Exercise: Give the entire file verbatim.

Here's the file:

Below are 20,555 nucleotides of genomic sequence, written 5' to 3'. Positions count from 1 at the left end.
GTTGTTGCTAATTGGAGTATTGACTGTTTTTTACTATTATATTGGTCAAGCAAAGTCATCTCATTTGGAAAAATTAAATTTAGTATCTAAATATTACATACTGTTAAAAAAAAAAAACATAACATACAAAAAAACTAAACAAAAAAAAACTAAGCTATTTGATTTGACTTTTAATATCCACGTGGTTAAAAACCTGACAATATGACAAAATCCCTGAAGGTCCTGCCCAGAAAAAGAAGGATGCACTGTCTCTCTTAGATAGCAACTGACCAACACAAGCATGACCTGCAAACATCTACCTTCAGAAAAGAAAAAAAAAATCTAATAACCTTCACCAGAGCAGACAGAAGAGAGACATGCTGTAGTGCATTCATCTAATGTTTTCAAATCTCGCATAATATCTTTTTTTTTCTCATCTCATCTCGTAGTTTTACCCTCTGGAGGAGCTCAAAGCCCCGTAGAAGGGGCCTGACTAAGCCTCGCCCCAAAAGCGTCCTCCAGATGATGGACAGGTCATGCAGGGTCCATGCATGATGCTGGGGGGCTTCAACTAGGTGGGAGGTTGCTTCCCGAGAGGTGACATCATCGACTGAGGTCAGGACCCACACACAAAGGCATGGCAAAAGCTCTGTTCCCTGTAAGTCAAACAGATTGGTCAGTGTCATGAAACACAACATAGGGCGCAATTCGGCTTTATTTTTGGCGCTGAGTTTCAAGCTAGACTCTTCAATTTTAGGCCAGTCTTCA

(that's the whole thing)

Below are 20,555 nucleotides of genomic sequence, written 5' to 3'. Positions count from 1 at the left end.
GTTGTTGCTAATTGGAGTATTGACTGTTTTTTACTATTATATTGGTCAAGCAAAGTCATCTCATTTGGAAAAATTAAATTTAGTATCTAAATATTACATACTGTTAAAAAAAAAAAACATAACATACAAAAAAACTAAACAAAAAAAAACTAAGCTATTTGATTTGACTTTTAATATCCACGTGGTTAAAAACCTGACAATATGACAAAATCCCTGAAGGTCCTGCCCAGAAAAAGAAGGATGCACTGTCTCTCTTAGATAGCAACTGACCAACACAAGCATGACCTGCAAACATCTACCTTCAGAAAAGAAAAAAAAAATCTAATAACCTTCACCAGAGCAGACAGAAGAGAGACATGCTGTAGTGCATTCATCTAATGTTTTCAAATCTCGCATAATATCTTTTTTTTTCTCATCTCATCTCGTAGTTTTACCCTCTGGAGGAGCTCAAAGCCCCGTAGAAGGGGCCTGACTAAGCCTCGCCCCAAAAGCGTCCTCCAGATGATGGACAGGTCATGCAGGGTCCATGCATGATGCTGGGGGGCTTCAACTAGGTGGGAGGTTGCTTCCCGAGAGGTGACATCATCGACTGAGGTCAGGACCCACACACAAAGGCATGGCAAAAGCTCTGTTCCCTGTAAGTCAAACAGATTGGTCAGTGTCATGAAACACAACATAGGGCGCAATTCGGCTTTATTTTTGGCGCTGAGTTTCAAGCTAGACTCTTCAATTTTAGGCCAGTCTTCA